Common Sense: Bag the tax

If there is anyone who remains in our city who thought the New York City Council and our mayor were in touch with the priorities of New Yorkers, the recent passage of the five-cent paper and plastic food and retail shopping bag tax should end that confusion.

In my opinion, it is not about the 15 to 50 more dollars you might need to spend each year, although that should matter. Nor is it about the scientific reports that have shown that reusing these bags is less then sanitary. It is about a supposed representative body elected by the people calling itself a City Council believing this is what the majority of New Yorkers wanted. It is almost as though the 28 who voted for this bill are living on another planet.

The imposition of this five-cent tax reflects an extreme environmental agenda being forced upon millions of our city’s residents. It is another message to New Yorkers who consider our government out of touch that things are only going to get worse. And it a reminder to those looking to relocate a business or family to our city that its government lacks common sense. Twenty-eight Council members voted for it. Twenty Council members — including Councilmembers Gentile and Greenfield, and the three Republican members — voted against it.

The mayor has said he will sign it into law. He should veto it and until he has actually signed the legislation we should loudly make our opposition known. Some of the 20 who voted against the legislation consider themselves strong environmental proponents and simply argued that there were better ways to protect the environment from bag waste, with more bag recycling programs topping the list.

The issue has not gone unnoticed in Albany. State Senator Simcha Felder has introduced a piece of state legislation that is co-sponsored by State Senator Marty Golden (whom I serve as chief of staff) that would bar municipalities in the state from imposing a fee or tax on consumers who use paper or plastic bags. The bill is very likely to pass the Senate, but its future in the Assembly remains murky.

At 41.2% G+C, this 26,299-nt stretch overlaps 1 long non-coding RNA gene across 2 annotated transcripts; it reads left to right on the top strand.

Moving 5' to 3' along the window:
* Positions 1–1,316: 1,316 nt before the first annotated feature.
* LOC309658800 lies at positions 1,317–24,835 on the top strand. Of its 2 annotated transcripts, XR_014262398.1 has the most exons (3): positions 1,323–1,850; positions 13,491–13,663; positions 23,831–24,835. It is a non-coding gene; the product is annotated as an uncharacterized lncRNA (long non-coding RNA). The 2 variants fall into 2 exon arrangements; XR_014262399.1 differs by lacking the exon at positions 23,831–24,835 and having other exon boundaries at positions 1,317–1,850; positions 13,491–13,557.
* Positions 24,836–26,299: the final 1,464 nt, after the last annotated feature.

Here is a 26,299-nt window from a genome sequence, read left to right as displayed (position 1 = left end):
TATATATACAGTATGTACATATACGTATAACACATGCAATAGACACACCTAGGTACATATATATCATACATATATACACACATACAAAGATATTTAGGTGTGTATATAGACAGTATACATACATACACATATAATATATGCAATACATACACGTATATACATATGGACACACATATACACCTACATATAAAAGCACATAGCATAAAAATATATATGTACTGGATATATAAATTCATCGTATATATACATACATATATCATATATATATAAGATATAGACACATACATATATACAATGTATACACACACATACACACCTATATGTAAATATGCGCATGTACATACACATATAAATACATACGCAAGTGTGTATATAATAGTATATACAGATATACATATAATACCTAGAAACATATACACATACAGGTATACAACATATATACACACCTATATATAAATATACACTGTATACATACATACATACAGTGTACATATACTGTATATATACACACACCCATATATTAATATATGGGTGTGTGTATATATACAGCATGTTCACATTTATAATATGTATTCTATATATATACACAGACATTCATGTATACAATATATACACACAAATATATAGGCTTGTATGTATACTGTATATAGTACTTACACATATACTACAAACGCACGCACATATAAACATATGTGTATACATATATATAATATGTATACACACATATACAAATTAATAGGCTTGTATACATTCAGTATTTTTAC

The loss of Artie Schack, like the loss of Larry Morrish, affects a community in ways that you really do not completely understand until time has passed. We intuitively know our community lost a great man in Judge Artie Schack. A simply reciting of his resume clearly makes that point.
I did not share his political philosophy, but did have many reasons to speak with him over the years on governmental and community topics, mostly in my role working for Senator Golden and in his role as a judge who often unofficially lobbied for measures that were important to the jurists.

At least, that is how the conversations would begin. In all likelihood, we would drift into a discussion of another topic. It might have been history, of which Artie was well-read and well-spoken. It could have been government, of which we may not have shared the same views, but did share the same respect for the institutions. It could have been about major league baseball. I always thought it was amazing that I was talking with the former counsel to the Professional Baseball Players Association. And sometimes it was about the community and local politics.

People come and go, but good people are all too few. Artie Schack was a good person who will be missed by our community greatly. May he rest in peace, and may Dilia and his family find comfort in knowing that Artie left many wonderful memories.

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